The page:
Then it occured to me that it may be due to the ironwork. I remember stretching the lapel roll line. There was no choice but to change the shoulder seam again. I took up ½“  from the forepart at the neckpoint.

I intentionally left in some uncorrected front balance length. The process of inserting and drawing in the bridle will shorten the front balance by 3/8“.

It is not clear to me if it is a good idea to judge the front balance of a jacket in an uncanvassed state. There is extra length as well as width in the front that is supposed to be propped up by the canvas. Which was why instead of fiddling with the fit I decided to put in the pockets and canvas before conducting a proper first fitting.

It occured to me that it is a good idea to have a straight edge to the quarters during the first fitting. A straight front edge would make any front balance issues more obvious.

TG#4 in its present state appears a little short. But overall length is something that should be adjusted only after the balance and shoulder slope issues have been sorted out.

Monday, May 23, 2011

Sunday, May 22, 2011

Making a welt pocket (on scrap)

It's not difficult to make a welt pocket. Should have started with this before the jetted pocket.

Monday, May 16, 2011

Thoughts on cross pockets, now that I've made two

1. I never suspected pockets are so elaborately made. It takes hours of painstaking sewing to make one.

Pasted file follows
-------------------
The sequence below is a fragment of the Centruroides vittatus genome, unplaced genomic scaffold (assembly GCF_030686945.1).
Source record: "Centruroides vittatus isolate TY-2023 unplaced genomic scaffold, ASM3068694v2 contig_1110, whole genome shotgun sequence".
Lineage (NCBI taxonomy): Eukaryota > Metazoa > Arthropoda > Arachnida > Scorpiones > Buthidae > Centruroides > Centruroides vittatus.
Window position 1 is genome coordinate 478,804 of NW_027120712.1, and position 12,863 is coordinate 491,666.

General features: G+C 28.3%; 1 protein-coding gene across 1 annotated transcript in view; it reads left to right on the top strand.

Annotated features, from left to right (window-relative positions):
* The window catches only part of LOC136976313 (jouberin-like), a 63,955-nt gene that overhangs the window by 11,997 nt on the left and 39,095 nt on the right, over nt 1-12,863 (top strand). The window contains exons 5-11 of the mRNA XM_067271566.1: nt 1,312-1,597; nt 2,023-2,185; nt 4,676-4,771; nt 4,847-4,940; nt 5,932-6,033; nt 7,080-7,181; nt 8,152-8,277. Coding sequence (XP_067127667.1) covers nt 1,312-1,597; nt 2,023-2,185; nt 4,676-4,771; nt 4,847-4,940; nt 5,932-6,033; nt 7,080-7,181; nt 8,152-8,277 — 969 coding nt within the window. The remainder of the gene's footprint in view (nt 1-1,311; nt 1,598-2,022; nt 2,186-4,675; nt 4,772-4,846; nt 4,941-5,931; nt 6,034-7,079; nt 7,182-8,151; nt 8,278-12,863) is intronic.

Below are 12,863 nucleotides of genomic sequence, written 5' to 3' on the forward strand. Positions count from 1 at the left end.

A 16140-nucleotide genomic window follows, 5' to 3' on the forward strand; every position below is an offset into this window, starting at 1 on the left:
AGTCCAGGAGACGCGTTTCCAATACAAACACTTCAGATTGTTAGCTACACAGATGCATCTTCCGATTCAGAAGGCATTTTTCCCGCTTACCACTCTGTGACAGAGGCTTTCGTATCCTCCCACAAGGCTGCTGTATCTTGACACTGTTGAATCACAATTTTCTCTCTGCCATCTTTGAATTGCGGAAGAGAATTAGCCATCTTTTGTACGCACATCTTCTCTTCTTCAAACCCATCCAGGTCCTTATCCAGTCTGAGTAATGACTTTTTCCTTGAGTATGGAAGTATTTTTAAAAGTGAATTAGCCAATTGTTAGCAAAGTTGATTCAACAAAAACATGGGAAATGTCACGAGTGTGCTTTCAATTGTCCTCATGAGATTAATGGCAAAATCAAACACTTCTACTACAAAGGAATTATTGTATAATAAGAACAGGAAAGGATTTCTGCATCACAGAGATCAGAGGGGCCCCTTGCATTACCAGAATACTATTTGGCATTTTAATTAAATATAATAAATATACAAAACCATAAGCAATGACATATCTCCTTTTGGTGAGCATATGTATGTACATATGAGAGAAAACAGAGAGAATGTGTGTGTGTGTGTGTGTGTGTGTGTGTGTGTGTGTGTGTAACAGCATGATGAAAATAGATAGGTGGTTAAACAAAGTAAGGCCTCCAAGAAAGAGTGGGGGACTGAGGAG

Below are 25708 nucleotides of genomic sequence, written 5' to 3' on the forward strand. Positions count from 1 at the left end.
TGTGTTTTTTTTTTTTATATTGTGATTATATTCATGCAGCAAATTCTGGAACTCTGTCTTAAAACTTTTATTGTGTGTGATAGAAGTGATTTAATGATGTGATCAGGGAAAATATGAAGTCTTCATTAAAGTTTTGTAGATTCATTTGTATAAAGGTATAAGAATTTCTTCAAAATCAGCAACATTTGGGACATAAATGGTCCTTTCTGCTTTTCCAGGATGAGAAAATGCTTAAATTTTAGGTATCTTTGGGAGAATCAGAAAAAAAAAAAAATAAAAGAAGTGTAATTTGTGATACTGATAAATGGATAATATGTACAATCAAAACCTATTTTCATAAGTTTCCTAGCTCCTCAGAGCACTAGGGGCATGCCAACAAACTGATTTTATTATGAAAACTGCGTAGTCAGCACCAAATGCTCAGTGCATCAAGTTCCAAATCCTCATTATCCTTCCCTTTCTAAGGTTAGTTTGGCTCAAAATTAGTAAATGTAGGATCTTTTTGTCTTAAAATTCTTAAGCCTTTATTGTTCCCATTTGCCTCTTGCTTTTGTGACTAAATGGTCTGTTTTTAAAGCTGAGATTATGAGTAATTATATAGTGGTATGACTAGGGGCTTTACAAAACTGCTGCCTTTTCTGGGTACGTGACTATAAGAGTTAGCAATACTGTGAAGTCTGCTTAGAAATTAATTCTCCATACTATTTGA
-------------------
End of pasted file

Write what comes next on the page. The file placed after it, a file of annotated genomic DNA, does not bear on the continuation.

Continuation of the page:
2. When Cabrera says to make the flaps 1/8th of an inch longer than the slit, he really meant that and no more. Otherwise there is a corrugated look to the flap.
3. I need to make a few more to get better results.
4. The shape of Cabrera's flaps suck. So ugly. The corners should have a larger radius and a few other things.

Sunday, May 15, 2011

Flapped jetted pocket on Trial Garment #4

Dude, this is so ridiculously time consuming! 6 hours for a lousy little pocket. Surely life is too short for these things.

Wednesday, May 11, 2011

On the size of cross pockets

Cross pockets should be large enough to comfortably swallow a paperback book. This means a 6" opening and 9" deep.

Friday, May 6, 2011

The curved shoulder wedge

The Taguchi has a curved V wedge just like in the Bunka book that Sator posted

Reflections on Trial Garment #4

By the time I was done sewing it up, I was on my last legs. So my reflections on it come from blurry-eyed recollections.

I recalled it being rather tight. However, reviewing the limited pics I have of it (didn't take many), it certainly does not show any tightness. So maybe the feeling of tightness has to do with the overly small armhole/excessive inlays around the armhole.

The shoulder slope is off by at least 0.75cm on the double at the tip of shoulder seam to nothing at the neck.

The jacket is too short at the back. I corrected the long back balance without extending the hemline. 2 to 3cm will be added to the back hem.

Otherwise the jacket makes a good impression. I have left enormous inlays in the jacket, and now it is time to trim most of it away.

The next step is to learn to make pockets on scraps before making it on the trial garment. By then, my mega parcel from the US should have arrived and with it the cotton domette I need to make up the canvas (I have hymo and haircloth with me).

I will try to go as far as possible with Trial Garment #4 until I make an irreversible error and have to start over again.

Sunday, May 1, 2011